Winslow Sargeant, the Small Business Administration’s chief counsel of advocacy, stopped in Newark this morning as part of his tour of cities to hear concerns and solutions from small-business owners.
“With regard to the metro region, I continue to see consistent themes in access to capital,” Sargeant said. “Getting access to capital is a number-one priority right now.”
Sargeant said access is restricted not only in terms of loans from banks, but also in terms of payment from other companies for completed work.
“Some of their clients are having difficulty. What has gone (from) net 30 days has gone as far as net 160 days, so they are not getting paid for the work they have done — which has created a huge problem for many of these small businesses,” he said. “A rising tide lifts all boats, but a sinking tide also has a negative effect on all communities.”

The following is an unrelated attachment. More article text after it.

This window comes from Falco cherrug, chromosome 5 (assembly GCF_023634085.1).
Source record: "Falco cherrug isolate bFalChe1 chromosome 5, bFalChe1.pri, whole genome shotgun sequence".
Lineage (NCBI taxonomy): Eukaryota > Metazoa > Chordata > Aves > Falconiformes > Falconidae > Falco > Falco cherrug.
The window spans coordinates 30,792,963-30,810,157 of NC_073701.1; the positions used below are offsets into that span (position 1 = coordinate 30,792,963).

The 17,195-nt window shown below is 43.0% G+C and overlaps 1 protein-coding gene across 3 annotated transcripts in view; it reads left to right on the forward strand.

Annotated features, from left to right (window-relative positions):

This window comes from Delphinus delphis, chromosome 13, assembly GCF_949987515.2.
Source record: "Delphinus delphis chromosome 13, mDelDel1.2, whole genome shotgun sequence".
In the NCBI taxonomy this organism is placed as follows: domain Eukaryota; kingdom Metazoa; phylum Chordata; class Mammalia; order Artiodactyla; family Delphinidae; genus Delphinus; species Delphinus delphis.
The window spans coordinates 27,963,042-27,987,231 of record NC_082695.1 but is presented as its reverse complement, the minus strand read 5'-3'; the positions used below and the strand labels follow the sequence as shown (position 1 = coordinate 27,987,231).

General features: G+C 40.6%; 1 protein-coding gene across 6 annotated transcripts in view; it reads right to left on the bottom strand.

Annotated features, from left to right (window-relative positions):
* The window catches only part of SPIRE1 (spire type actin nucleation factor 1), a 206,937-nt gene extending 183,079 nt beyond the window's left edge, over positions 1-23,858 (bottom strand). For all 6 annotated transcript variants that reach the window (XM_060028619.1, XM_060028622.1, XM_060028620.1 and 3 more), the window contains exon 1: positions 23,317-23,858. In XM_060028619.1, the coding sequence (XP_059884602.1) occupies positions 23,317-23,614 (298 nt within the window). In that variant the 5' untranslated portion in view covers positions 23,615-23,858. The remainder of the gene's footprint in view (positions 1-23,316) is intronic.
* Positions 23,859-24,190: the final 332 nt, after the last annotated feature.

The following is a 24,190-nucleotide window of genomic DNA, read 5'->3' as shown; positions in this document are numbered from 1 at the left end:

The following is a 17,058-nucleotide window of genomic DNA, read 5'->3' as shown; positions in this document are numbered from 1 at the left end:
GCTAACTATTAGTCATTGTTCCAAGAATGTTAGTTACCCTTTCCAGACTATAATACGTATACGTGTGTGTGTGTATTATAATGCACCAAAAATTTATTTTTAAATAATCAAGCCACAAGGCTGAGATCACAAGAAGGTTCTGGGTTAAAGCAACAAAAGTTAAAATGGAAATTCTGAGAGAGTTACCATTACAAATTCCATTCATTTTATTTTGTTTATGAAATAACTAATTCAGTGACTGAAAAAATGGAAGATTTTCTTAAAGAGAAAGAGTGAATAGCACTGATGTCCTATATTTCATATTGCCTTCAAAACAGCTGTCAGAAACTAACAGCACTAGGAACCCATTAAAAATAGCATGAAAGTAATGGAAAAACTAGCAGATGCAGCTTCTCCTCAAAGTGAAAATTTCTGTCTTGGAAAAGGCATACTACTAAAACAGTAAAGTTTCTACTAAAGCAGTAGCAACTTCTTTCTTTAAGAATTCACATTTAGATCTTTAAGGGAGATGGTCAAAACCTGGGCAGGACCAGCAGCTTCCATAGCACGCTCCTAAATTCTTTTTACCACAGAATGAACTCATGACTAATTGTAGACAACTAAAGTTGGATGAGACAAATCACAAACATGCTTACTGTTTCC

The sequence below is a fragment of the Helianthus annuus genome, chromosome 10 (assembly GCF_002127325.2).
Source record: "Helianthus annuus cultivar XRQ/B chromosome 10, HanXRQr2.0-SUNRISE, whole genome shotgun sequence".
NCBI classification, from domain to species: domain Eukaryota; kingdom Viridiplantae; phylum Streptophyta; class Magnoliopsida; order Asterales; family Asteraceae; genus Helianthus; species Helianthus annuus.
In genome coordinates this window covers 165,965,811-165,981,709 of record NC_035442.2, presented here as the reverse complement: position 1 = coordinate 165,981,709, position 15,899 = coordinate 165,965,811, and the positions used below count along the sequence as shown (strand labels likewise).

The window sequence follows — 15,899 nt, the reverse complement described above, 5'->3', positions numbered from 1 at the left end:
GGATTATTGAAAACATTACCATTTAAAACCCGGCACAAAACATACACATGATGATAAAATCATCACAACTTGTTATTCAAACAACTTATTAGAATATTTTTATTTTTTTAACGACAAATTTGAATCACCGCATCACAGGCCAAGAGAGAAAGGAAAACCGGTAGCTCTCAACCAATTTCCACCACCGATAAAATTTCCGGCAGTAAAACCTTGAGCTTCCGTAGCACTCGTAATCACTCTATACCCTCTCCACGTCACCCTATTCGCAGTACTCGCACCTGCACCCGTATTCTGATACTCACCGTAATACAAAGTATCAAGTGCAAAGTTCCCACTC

Sargeant also said federal budget decisions have become a concern for the small-business community.
“The lone bright spot has been federal government, in terms of the procurement side; the concern is, if our government gets out of procurement, then small businesses are very uncertain of who’s going to pick up the demand,” Sargeant said.
The issues and solutions Sargeant hears while on his tour will be vetted by his team at the Office of Advocacy and 10 regional advocates, then presented to politicians and decision makers who can “ease the burden” on small-business owners.